Psychopathology is the scientific study of mental disorders, including efforts to understand their genetic, biological, psychological, and social causes; effective classification schemes (nosology); course across all stages of development; manifestations; and treatment.
Psychopathology is defined as the origin of mental disorders, how they develop, and the symptoms they might produce in a person.
The word psychopathology is derived from three roots:
(1) psyche (noun), from Ancient Greek ψυχή (psukhē, “soul, breath, mind, life-breath, spirit”).
(2) pathos (noun), from Ancient Greek πάθος, which is from πάσχω (paskhō, “I feel, suffer”), and in this context means a condition or state in which the individual experiences pain, suffering, death, misfortune, or misery.
(3) -ology (suffix), from Ancient Greek -λογία -logia, the study of (see pathology). Thus, psychopathology is the scientific study of a mental condition wherein the individual suffers significant pain and misery, even to the point that they feel as if their very “life-breath” (soul) is being damaged or sucked out of them.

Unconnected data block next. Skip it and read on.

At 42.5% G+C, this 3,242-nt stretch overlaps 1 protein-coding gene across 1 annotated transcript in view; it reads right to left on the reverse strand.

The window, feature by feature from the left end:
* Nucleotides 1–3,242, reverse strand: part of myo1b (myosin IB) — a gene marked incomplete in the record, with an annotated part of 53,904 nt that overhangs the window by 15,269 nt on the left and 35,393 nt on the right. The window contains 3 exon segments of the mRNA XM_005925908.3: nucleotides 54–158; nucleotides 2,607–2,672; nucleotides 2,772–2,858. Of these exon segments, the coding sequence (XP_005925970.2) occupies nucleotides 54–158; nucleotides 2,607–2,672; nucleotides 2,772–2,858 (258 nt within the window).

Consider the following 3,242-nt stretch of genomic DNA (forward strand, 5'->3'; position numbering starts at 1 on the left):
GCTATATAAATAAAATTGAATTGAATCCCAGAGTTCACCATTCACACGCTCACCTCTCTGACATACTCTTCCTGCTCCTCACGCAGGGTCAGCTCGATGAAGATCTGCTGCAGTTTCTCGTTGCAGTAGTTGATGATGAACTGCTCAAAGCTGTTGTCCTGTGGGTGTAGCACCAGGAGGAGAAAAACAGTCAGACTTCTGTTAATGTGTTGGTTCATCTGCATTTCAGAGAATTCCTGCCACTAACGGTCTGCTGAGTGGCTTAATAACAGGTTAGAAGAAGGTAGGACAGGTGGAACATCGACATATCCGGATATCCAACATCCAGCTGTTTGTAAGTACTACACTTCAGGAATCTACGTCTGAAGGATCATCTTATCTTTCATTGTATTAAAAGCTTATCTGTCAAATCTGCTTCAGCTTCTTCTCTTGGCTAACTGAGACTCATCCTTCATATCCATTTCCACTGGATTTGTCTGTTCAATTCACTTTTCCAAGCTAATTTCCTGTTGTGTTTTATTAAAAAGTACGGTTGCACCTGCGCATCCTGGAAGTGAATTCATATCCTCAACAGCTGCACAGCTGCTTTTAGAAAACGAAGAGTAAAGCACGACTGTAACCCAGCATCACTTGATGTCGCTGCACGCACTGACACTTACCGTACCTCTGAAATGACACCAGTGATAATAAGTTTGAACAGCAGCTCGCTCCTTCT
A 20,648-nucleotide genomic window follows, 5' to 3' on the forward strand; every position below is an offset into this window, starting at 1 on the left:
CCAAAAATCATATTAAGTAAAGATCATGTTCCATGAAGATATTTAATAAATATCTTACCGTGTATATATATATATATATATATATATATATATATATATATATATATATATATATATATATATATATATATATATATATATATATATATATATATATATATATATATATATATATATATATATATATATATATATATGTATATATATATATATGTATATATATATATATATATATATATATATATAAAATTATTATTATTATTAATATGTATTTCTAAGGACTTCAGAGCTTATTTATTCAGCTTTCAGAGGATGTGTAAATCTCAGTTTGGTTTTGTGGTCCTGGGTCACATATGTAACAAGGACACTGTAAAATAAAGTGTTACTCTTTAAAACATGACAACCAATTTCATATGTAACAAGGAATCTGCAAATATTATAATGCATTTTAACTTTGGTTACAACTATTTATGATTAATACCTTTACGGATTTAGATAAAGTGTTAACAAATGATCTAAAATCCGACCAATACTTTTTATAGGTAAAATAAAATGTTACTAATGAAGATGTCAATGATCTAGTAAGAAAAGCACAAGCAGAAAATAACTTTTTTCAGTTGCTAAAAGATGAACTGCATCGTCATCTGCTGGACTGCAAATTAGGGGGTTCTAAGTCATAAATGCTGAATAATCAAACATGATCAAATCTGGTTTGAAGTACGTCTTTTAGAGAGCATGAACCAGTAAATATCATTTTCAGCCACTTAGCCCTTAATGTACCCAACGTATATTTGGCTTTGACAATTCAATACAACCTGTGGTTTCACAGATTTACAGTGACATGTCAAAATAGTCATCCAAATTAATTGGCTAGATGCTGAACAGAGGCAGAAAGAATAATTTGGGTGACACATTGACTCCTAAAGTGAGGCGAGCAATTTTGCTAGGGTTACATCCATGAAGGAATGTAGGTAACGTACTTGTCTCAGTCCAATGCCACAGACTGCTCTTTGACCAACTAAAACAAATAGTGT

Patients with mental disorders are customarily cared for by psychiatrists, doctors specialized in mental health who diagnose and treat patients through medication or psychotherapy. In such a way, psychiatric professionals treat persons with mental disorders through the Diagnostic Statistical Manual of Mental Disorders.
History of Psychopathology
Early explanations for mental illnesses were greatly influenced by religious belief. What is presently identified as mental disorders was initially mistakenly attributed to possessions by evil spirits, demons,and the devil.
This idea was widely accepted up until the Sixteenth and Seventeenth centuries. Individuals who suffered from these so called “possessions” were tortured as treatment. Doctors used this technique in hopes of bringing their patients back to sanity. Those who failed to return to sanity after torture were executed.